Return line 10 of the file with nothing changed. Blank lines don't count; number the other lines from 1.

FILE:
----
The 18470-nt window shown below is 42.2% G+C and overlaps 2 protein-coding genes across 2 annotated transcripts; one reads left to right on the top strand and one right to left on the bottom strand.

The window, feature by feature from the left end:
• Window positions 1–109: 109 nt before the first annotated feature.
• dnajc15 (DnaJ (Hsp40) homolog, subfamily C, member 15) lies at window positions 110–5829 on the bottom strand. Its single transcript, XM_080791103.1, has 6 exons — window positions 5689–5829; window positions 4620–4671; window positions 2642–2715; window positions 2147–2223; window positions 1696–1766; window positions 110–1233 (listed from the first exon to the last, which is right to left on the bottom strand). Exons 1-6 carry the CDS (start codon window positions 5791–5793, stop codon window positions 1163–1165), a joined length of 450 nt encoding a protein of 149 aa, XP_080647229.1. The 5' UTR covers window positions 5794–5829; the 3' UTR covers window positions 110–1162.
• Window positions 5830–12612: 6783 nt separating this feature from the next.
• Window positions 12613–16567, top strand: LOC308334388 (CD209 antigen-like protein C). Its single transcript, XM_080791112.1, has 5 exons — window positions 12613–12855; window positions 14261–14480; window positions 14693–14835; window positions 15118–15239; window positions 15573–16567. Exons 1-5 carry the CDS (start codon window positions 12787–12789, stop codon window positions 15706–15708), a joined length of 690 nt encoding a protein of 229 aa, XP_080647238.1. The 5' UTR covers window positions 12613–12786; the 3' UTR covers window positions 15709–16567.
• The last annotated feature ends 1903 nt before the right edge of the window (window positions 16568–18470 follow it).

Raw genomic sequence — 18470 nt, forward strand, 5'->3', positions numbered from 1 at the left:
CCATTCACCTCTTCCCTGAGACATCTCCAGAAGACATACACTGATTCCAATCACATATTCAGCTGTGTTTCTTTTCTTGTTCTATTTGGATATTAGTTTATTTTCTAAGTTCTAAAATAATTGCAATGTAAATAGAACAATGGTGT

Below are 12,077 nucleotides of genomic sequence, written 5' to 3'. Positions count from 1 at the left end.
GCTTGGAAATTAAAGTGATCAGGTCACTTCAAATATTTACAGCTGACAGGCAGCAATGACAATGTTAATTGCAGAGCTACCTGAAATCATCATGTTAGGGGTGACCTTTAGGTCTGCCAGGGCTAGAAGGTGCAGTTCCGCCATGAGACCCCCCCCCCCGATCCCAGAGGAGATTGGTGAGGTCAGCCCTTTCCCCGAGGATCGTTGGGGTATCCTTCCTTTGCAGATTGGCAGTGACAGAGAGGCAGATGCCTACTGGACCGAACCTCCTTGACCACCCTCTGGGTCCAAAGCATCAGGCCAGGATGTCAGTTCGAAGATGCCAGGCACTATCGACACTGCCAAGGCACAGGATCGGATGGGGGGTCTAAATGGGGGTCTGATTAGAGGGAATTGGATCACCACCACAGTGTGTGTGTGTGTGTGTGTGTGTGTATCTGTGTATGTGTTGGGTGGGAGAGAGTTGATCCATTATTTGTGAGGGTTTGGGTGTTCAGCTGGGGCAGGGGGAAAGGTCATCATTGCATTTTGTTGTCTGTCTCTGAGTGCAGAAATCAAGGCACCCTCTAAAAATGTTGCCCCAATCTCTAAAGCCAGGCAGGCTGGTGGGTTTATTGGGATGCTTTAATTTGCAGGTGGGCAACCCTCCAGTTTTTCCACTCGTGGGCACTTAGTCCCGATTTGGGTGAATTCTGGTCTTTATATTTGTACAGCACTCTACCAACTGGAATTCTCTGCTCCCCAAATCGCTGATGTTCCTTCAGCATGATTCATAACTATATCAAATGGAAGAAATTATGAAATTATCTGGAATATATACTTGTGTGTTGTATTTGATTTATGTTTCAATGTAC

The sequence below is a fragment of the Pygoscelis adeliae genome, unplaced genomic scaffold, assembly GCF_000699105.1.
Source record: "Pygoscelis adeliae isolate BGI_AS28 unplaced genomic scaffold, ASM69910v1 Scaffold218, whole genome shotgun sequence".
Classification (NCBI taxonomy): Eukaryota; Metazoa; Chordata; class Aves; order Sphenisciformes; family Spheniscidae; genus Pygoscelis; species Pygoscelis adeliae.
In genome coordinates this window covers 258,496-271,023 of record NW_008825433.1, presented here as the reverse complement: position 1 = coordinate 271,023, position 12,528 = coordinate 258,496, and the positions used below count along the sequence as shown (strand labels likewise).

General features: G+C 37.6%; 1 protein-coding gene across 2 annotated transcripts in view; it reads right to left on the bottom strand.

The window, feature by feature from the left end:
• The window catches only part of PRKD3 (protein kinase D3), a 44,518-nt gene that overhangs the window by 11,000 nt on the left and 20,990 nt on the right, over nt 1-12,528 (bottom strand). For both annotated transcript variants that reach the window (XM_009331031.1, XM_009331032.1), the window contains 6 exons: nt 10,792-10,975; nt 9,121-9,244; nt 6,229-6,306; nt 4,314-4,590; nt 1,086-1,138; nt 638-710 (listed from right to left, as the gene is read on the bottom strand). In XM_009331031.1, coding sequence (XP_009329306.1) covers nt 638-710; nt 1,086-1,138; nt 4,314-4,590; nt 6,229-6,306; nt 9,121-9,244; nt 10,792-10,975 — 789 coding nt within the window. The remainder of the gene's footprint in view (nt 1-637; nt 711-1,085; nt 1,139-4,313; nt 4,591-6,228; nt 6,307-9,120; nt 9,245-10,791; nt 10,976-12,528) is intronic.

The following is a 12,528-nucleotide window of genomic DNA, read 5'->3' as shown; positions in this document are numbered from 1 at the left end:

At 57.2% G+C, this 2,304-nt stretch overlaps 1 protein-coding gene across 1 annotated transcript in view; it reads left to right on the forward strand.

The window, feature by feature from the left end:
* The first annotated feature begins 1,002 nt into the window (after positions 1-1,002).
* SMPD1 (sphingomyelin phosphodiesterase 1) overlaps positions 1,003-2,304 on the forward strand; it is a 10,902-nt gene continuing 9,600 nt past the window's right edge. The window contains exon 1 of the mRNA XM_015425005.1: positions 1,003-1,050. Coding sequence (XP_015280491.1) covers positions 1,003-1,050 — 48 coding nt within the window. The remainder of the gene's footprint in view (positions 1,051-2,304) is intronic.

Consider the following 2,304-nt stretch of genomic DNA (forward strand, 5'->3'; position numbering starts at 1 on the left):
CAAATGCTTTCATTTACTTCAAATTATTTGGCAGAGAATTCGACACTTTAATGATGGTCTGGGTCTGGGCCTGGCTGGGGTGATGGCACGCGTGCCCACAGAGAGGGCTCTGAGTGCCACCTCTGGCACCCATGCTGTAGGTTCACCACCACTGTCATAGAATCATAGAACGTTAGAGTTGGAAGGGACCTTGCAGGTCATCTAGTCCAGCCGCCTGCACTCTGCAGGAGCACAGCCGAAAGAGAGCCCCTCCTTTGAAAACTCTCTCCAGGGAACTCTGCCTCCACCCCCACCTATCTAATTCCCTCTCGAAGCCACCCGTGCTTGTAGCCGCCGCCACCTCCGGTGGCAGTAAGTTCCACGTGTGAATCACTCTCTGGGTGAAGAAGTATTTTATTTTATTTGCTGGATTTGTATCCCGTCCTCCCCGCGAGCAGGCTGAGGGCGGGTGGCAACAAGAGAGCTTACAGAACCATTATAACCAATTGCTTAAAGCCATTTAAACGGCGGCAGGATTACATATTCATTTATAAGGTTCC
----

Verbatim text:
Below are 12,077 nucleotides of genomic sequence, written 5' to 3'. Positions count from 1 at the left end.